The Sixty Dome Mosque, also known as Shait Gambuj Mosque, is a very unique mosque which is the largest one from the Sultanate period, located in the Bagerhat Sadar Upazila, People’s Republic of Bangladesh. As it is commonly described as one of the most impressive Muslim monuments on the Indian subcontinent, it has a rich history as well.
Following the Tughlaq style, the mosque was built by Khan Jahan Ali, a Muslim saint of Turkish origin and it was completed in 1459. Since then it has been used mostly for prayer purposes, however, it was also used as a madrasha and assembly hall. The Sixty Dome Mosque has 4 huge circular towers and 77 domes all around the roof, in addition to the four ones that are atop the 4 towers.
It is 48 meters (160 feet) long and 33 meters (108 feet) wide, there are 11 arched doorways on the east side of the mosque, as well as 14 additional ones on the north and south side. The arched doorways are providing ventilation and light in the hall, whereas the interior is accompanied with 7 longitudinal aisles and 11 deep bays in the midst of slim columns made of stone.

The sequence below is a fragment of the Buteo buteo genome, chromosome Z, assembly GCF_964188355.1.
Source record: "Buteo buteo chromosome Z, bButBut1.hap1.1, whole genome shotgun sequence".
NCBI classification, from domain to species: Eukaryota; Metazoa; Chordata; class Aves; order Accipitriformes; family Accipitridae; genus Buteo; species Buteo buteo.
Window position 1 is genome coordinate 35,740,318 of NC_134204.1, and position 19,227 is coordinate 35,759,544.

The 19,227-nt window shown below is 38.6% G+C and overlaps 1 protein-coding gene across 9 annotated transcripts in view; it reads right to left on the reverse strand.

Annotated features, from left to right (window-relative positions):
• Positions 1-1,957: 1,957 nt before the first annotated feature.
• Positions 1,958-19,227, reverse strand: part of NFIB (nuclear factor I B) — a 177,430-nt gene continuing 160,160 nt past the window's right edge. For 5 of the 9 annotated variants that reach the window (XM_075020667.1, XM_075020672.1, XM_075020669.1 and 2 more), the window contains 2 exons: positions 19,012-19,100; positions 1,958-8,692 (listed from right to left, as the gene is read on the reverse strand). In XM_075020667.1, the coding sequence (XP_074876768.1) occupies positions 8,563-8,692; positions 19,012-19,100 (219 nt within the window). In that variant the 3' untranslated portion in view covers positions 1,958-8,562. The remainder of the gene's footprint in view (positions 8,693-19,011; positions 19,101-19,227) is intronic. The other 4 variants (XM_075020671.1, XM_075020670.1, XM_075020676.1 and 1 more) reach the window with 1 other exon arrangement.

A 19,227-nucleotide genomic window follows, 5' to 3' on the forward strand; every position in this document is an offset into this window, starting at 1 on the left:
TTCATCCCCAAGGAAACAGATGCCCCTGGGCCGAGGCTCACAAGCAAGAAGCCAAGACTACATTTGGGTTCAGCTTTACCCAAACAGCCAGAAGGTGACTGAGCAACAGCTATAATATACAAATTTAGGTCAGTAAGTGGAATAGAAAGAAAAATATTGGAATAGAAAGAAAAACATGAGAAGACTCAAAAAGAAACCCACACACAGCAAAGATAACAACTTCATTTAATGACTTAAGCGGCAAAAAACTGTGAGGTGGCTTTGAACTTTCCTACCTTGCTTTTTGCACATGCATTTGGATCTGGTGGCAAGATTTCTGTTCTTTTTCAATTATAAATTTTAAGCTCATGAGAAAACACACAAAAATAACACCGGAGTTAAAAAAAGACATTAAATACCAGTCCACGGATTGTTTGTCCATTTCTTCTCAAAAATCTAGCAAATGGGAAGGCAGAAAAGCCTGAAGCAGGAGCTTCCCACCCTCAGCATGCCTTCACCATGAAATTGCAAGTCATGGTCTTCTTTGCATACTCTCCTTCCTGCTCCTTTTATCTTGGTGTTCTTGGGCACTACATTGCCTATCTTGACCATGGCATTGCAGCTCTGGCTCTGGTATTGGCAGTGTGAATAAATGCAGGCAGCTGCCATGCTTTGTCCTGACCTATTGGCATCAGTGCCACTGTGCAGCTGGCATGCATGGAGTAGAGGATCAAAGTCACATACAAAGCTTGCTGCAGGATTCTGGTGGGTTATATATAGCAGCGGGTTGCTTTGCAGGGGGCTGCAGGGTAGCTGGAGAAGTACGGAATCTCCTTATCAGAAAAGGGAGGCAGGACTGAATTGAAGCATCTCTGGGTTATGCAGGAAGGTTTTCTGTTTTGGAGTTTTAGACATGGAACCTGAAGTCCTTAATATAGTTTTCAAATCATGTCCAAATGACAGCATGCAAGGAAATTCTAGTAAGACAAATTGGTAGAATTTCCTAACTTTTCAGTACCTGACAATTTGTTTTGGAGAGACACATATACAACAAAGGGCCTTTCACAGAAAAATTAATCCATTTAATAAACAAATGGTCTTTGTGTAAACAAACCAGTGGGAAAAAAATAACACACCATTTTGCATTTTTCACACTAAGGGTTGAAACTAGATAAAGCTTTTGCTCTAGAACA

These columns support the curving arches that are overlaid by the domes, and when inside they give the impression that the structure is simply and endless hall for people to pray and gather. The construction material used for the construction is a very durable light brick, and the walls are unusually thick.
The mosque originally was surrounded by protective walls with two gates, but only the magnificently arched eastern gate remains, giving some indication of the magnitude of the walls when they were intact.
As a proof that the Sixty Dome Mosque is an important structure, it has been inscribed on the UNESCO World Heritage Site list since 1985, making it an important cultural site that every visitor needs to see. Even though time and the elements have taken their toll on this alluring structure, it is very much worth visiting when exploring the fascinating country.